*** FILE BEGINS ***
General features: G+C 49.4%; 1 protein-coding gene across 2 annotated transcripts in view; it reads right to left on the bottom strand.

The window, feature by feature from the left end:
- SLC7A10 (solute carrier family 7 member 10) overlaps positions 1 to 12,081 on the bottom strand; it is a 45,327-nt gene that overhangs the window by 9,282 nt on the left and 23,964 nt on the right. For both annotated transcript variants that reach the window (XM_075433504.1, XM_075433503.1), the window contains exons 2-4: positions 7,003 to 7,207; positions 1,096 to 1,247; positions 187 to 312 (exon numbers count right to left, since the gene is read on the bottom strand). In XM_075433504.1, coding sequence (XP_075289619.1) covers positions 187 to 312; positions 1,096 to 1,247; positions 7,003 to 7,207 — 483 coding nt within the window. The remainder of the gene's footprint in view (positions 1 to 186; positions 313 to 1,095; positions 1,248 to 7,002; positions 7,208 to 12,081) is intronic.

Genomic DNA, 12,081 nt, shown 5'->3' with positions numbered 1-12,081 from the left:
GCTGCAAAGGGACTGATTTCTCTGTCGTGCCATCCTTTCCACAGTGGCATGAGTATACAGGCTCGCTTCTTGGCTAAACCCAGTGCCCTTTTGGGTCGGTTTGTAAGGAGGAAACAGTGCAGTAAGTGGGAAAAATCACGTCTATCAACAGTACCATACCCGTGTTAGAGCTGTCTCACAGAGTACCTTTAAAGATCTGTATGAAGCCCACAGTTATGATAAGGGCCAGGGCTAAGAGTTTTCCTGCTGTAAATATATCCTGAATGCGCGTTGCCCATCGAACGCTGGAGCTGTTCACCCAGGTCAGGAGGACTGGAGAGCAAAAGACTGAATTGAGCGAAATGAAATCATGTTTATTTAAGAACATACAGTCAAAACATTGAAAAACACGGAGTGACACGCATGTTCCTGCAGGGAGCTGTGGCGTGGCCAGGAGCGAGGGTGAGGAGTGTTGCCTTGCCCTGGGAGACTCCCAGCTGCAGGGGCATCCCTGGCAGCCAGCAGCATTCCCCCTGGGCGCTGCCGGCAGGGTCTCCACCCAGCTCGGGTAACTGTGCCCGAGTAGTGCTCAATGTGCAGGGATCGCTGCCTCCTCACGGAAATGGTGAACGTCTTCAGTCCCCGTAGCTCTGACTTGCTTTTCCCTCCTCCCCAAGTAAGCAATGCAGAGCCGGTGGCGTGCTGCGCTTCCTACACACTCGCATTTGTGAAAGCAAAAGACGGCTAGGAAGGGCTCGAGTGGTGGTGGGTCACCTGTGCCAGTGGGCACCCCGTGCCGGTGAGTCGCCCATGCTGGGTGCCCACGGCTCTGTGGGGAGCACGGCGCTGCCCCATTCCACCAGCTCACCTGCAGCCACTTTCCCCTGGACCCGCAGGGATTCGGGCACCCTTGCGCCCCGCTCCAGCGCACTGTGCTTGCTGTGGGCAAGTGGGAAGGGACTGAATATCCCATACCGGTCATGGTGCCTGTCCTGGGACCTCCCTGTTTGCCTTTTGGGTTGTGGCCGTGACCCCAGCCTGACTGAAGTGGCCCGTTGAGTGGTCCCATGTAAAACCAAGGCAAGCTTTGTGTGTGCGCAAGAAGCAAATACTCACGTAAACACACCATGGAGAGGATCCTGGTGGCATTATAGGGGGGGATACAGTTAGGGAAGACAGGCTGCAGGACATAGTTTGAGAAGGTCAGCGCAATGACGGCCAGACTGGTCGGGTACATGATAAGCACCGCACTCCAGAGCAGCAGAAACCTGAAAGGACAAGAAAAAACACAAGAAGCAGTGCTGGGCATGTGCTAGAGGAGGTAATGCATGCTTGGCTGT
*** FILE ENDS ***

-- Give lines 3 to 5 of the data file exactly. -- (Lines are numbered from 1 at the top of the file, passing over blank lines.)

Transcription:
- SLC7A10 (solute carrier family 7 member 10) overlaps positions 1 to 12,081 on the bottom strand; it is a 45,327-nt gene that overhangs the window by 9,282 nt on the left and 23,964 nt on the right. For both annotated transcript variants that reach the window (XM_075433504.1, XM_075433503.1), the window contains exons 2-4: positions 7,003 to 7,207; positions 1,096 to 1,247; positions 187 to 312 (exon numbers count right to left, since the gene is read on the bottom strand). In XM_075433504.1, coding sequence (XP_075289619.1) covers positions 187 to 312; positions 1,096 to 1,247; positions 7,003 to 7,207 — 483 coding nt within the window. The remainder of the gene's footprint in view (positions 1 to 186; positions 313 to 1,095; positions 1,248 to 7,002; positions 7,208 to 12,081) is intronic.

Genomic DNA, 12,081 nt, shown 5'->3' with positions numbered 1-12,081 from the left:
GCTGCAAAGGGACTGATTTCTCTGTCGTGCCATCCTTTCCACAGTGGCATGAGTATACAGGCTCGCTTCTTGGCTAAACCCAGTGCCCTTTTGGGTCGGTTTGTAAGGAGGAAACAGTGCAGTAAGTGGGAAAAATCACGTCTATCAACAGTACCATACCCGTGTTAGAGCTGTCTCACAGAGTACCTTTAAAGATCTGTATGAAGCCCACAGTTATGATAAGGGCCAGGGCTAAGAGTTTTCCTGCTGTAAATATATCCTGAATGCGCGTTGCCCATCGAACGCTGGAGCTGTTCACCCAGGTCAGGAGGACTGGAGAGCAAAAGACTGAATTGAGCGAAATGAAATCATGTTTATTTAAGAACATACAGTCAAAACATTGAAAAACACGGAGTGACACGCATGTTCCTGCAGGGAGCTGTGGCGTGGCCAGGAGCGAGGGTGAGGAGTGTTGCCTTGCCCTGGGAGACTCCCAGCTGCAGGGGCATCCCTGGCAGCCAGCAGCATTCCCCCTGGGCGCTGCCGGCAGGGTCTCCACCCAGCTCGGGTAACTGTGCCCGAGTAGTGCTCAATGTGCAGGGATCGCTGCCTCCTCACGGAAATGGTGAACGTCTTCAGTCCCCGTAGCTCTGACTTGCTTTTCCCTCCTCCCCAAGTAAGCAATGCAGAGCCGGTGGCGTGCTGCGCTTCCTACACACTCGCATTTGTGAAAGCAAAAGACGGCTAGGAAGGGCTCGAGTGGTGGTGGGTCACCTGTGCCAGTGGGCACCCCGTGCCGGTGAGTCGCCCATGCTGGGTGCCCACGGCTCTGTGGGGAGCACGGCGCTGCCCCATTCCACCAGCTCACCTGCAGCCACTTTCCCCTGGACCCGCAGGGATTCGGGCACCCTTGCGCCCCGCTCCAGCGCACTGTGCTTGCTGTGGGCAAGTGGGAAGGGACTGAATATCCCATACCGGTCATGGTGCCTGTCCTGGGACCTCCCTGTTTGCCTTTTGGGTTGTGGCCGTGACCCCAGCCTGACTGAAGTGGCCCGTTGAGTGGTCCCATGTAAAACCAAGGCAAGCTTTGTGTGTGCGCAAGAAGCAAATACTCACGTAAACACACCATGGAGAGGATCCTGGTGGCATTATAGGGGGGGATACAGTTAGGGAAGACAGGCTGCAGGACATAGTTTGAGAAGGTCAGCGCAATGACGGCCAGACTGGTCGGGTACATGATAAGCACCGCACTCCAGAGCAGCAGAAACCTGAAAGGACAAGAAAAAACACAAGAAGCAGTGCTGGGCATGTGCTAGAGGAGGTAATGCATGCTTGGCTGT